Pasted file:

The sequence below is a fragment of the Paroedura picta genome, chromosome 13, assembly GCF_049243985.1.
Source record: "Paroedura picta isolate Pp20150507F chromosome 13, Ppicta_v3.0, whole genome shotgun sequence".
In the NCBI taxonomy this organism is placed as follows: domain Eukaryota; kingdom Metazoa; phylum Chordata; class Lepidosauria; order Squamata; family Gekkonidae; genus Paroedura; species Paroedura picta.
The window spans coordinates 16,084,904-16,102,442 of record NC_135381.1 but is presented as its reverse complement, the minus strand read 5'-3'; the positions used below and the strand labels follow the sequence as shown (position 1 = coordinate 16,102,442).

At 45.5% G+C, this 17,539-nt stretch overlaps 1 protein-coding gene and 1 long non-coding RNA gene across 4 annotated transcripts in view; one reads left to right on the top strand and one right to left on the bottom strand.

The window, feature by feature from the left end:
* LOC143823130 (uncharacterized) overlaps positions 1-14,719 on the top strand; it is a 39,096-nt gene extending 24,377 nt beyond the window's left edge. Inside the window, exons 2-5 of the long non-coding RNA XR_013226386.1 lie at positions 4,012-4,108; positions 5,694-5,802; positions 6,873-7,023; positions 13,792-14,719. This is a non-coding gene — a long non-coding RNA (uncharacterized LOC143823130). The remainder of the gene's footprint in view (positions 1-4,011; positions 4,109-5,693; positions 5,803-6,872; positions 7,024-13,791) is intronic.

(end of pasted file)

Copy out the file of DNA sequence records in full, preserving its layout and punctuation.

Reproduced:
The sequence below is a fragment of the Paroedura picta genome, chromosome 13, assembly GCF_049243985.1.
Source record: "Paroedura picta isolate Pp20150507F chromosome 13, Ppicta_v3.0, whole genome shotgun sequence".
In the NCBI taxonomy this organism is placed as follows: domain Eukaryota; kingdom Metazoa; phylum Chordata; class Lepidosauria; order Squamata; family Gekkonidae; genus Paroedura; species Paroedura picta.
The window spans coordinates 16,084,904-16,102,442 of record NC_135381.1 but is presented as its reverse complement, the minus strand read 5'-3'; the positions used below and the strand labels follow the sequence as shown (position 1 = coordinate 16,102,442).

At 45.5% G+C, this 17,539-nt stretch overlaps 1 protein-coding gene and 1 long non-coding RNA gene across 4 annotated transcripts in view; one reads left to right on the top strand and one right to left on the bottom strand.

The window, feature by feature from the left end:
* LOC143823130 (uncharacterized) overlaps positions 1-14,719 on the top strand; it is a 39,096-nt gene extending 24,377 nt beyond the window's left edge. Inside the window, exons 2-5 of the long non-coding RNA XR_013226386.1 lie at positions 4,012-4,108; positions 5,694-5,802; positions 6,873-7,023; positions 13,792-14,719. This is a non-coding gene — a long non-coding RNA (uncharacterized LOC143823130). The remainder of the gene's footprint in view (positions 1-4,011; positions 4,109-5,693; positions 5,803-6,872; positions 7,024-13,791) is intronic.